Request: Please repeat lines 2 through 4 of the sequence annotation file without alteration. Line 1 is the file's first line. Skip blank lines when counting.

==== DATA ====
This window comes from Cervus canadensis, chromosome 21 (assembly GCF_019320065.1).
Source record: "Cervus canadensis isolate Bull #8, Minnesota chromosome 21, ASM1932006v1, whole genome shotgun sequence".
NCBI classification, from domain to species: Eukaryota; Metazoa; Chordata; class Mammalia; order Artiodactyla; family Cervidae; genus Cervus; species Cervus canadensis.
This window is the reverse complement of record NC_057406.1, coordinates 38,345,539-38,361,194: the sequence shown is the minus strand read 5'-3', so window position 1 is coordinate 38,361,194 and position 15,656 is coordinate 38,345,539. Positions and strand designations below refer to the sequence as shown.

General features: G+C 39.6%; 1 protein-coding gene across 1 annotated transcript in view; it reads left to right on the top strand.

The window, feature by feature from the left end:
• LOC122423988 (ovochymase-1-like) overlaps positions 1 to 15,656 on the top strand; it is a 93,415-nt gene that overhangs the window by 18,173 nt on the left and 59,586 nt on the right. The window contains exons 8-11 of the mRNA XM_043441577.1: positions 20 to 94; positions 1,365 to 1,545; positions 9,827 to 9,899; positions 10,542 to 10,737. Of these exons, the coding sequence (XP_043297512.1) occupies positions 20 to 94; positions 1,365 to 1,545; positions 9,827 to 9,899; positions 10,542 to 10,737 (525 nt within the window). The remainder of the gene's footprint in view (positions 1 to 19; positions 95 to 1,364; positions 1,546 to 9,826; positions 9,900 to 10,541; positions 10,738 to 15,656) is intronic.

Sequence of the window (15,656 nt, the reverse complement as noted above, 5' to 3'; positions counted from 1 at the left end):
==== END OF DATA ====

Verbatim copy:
Source record: "Cervus canadensis isolate Bull #8, Minnesota chromosome 21, ASM1932006v1, whole genome shotgun sequence".
NCBI classification, from domain to species: Eukaryota; Metazoa; Chordata; class Mammalia; order Artiodactyla; family Cervidae; genus Cervus; species Cervus canadensis.
This window is the reverse complement of record NC_057406.1, coordinates 38,345,539-38,361,194: the sequence shown is the minus strand read 5'-3', so window position 1 is coordinate 38,361,194 and position 15,656 is coordinate 38,345,539. Positions and strand designations below refer to the sequence as shown.